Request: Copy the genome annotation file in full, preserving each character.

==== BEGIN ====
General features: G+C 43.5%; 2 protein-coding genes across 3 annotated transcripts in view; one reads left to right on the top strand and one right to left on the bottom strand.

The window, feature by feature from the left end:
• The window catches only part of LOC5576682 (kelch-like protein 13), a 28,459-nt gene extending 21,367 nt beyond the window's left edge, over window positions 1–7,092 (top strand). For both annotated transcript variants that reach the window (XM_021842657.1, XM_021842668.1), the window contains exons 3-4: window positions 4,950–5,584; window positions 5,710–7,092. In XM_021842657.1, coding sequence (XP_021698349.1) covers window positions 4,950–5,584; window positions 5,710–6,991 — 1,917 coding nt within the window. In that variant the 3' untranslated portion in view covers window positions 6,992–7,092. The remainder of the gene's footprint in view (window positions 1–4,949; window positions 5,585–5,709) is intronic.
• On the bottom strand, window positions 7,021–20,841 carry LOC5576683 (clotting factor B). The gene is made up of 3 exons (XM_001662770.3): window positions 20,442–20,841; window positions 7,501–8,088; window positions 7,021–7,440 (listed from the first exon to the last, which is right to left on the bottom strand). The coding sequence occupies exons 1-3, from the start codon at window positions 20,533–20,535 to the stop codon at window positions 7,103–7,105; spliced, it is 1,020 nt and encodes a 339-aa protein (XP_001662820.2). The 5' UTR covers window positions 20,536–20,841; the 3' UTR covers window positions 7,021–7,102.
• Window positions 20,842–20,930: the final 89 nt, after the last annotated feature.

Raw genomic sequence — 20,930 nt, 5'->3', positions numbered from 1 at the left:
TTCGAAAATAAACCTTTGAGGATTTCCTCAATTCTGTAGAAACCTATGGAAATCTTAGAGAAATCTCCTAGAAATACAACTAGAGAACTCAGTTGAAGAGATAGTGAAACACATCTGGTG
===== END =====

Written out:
General features: G+C 43.5%; 2 protein-coding genes across 3 annotated transcripts in view; one reads left to right on the top strand and one right to left on the bottom strand.

The window, feature by feature from the left end:
• The window catches only part of LOC5576682 (kelch-like protein 13), a 28,459-nt gene extending 21,367 nt beyond the window's left edge, over window positions 1–7,092 (top strand). For both annotated transcript variants that reach the window (XM_021842657.1, XM_021842668.1), the window contains exons 3-4: window positions 4,950–5,584; window positions 5,710–7,092. In XM_021842657.1, coding sequence (XP_021698349.1) covers window positions 4,950–5,584; window positions 5,710–6,991 — 1,917 coding nt within the window. In that variant the 3' untranslated portion in view covers window positions 6,992–7,092. The remainder of the gene's footprint in view (window positions 1–4,949; window positions 5,585–5,709) is intronic.
• On the bottom strand, window positions 7,021–20,841 carry LOC5576683 (clotting factor B). The gene is made up of 3 exons (XM_001662770.3): window positions 20,442–20,841; window positions 7,501–8,088; window positions 7,021–7,440 (listed from the first exon to the last, which is right to left on the bottom strand). The coding sequence occupies exons 1-3, from the start codon at window positions 20,533–20,535 to the stop codon at window positions 7,103–7,105; spliced, it is 1,020 nt and encodes a 339-aa protein (XP_001662820.2). The 5' UTR covers window positions 20,536–20,841; the 3' UTR covers window positions 7,021–7,102.
• Window positions 20,842–20,930: the final 89 nt, after the last annotated feature.

Raw genomic sequence — 20,930 nt, 5'->3', positions numbered from 1 at the left:
TTCGAAAATAAACCTTTGAGGATTTCCTCAATTCTGTAGAAACCTATGGAAATCTTAGAGAAATCTCCTAGAAATACAACTAGAGAACTCAGTTGAAGAGATAGTGAAACACATCTGGTG